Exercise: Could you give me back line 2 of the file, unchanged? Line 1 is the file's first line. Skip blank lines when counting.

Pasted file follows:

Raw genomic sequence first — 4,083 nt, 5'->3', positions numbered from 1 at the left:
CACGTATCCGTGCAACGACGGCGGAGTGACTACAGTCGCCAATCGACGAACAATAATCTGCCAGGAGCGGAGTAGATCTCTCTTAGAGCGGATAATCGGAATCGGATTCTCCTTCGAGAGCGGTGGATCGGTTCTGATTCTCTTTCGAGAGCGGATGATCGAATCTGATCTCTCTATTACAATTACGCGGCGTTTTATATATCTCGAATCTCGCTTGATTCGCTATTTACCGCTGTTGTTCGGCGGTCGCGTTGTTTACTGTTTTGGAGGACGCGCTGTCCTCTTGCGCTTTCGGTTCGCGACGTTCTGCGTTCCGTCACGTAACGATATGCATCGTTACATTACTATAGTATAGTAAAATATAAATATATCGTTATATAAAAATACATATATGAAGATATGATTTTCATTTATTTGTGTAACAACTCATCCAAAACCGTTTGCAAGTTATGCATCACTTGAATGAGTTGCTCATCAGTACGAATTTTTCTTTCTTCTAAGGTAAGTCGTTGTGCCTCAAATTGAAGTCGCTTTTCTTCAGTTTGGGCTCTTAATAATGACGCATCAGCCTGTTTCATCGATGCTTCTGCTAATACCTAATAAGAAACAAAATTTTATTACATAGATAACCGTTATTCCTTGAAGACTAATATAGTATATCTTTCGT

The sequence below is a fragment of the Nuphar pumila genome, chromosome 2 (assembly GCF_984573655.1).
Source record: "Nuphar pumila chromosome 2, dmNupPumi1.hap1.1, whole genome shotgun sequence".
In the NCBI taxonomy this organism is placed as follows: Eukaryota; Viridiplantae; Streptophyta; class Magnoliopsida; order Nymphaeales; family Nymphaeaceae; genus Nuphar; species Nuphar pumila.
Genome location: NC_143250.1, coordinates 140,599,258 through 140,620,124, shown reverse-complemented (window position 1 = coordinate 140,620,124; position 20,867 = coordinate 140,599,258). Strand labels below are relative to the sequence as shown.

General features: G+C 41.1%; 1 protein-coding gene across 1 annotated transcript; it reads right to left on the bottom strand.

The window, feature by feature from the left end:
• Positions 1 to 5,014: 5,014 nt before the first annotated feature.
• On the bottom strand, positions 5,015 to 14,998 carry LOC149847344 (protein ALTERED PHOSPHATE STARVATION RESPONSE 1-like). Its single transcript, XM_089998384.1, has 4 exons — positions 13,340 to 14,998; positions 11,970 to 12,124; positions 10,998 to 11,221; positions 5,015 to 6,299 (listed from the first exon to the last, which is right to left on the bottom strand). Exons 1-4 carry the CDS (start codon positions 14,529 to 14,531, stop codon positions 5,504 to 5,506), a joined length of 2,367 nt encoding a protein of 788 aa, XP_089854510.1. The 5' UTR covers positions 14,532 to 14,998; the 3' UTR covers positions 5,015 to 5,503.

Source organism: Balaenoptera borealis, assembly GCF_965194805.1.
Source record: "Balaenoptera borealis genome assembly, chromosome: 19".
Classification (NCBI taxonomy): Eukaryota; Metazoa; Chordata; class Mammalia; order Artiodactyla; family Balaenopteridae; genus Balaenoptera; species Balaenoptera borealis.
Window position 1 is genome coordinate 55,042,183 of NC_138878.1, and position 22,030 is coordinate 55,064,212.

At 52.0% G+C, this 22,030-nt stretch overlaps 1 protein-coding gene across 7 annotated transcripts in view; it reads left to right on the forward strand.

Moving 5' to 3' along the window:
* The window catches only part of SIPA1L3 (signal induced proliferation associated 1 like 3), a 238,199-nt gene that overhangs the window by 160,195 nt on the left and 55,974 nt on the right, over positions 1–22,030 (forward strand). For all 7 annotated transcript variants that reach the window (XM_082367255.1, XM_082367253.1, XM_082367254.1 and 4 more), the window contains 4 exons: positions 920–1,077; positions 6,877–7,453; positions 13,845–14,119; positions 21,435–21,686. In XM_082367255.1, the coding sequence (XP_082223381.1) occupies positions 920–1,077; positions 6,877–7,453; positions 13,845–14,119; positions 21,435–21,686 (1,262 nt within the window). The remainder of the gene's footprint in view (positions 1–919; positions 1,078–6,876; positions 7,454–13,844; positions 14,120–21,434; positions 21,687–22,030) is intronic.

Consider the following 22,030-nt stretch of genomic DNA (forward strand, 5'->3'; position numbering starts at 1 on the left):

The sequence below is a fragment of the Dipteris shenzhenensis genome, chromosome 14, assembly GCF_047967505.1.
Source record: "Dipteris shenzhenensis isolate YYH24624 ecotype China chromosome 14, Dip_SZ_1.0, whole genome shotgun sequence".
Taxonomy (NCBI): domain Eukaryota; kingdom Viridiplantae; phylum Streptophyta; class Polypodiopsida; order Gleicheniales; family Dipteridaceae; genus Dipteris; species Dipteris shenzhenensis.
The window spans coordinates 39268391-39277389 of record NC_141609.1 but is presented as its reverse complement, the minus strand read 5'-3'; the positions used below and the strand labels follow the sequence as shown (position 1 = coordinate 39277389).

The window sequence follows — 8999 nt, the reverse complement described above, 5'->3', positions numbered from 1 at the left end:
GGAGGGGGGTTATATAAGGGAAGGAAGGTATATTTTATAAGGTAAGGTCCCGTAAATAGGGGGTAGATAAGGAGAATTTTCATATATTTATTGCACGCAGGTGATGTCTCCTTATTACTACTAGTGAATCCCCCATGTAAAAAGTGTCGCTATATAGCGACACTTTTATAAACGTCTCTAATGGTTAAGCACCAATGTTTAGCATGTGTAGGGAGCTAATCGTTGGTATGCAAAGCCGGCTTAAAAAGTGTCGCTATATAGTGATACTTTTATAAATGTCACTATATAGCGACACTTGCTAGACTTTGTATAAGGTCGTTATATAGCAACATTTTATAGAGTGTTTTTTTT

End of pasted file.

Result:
CACGTATCCGTGCAACGACGGCGGAGTGACTACAGTCGCCAATCGACGAACAATAATCTGCCAGGAGCGGAGTAGATCTCTCTTAGAGCGGATAATCGGAATCGGATTCTCCTTCGAGAGCGGTGGATCGGTTCTGATTCTCTTTCGAGAGCGGATGATCGAATCTGATCTCTCTATTACAATTACGCGGCGTTTTATATATCTCGAATCTCGCTTGATTCGCTATTTACCGCTGTTGTTCGGCGGTCGCGTTGTTTACTGTTTTGGAGGACGCGCTGTCCTCTTGCGCTTTCGGTTCGCGACGTTCTGCGTTCCGTCACGTAACGATATGCATCGTTACATTACTATAGTATAGTAAAATATAAATATATCGTTATATAAAAATACATATATGAAGATATGATTTTCATTTATTTGTGTAACAACTCATCCAAAACCGTTTGCAAGTTATGCATCACTTGAATGAGTTGCTCATCAGTACGAATTTTTCTTTCTTCTAAGGTAAGTCGTTGTGCCTCAAATTGAAGTCGCTTTTCTTCAGTTTGGGCTCTTAATAATGACGCATCAGCCTGTTTCATCGATGCTTCTGCTAATACCTAATAAGAAACAAAATTTTATTACATAGATAACCGTTATTCCTTGAAGACTAATATAGTATATCTTTCGT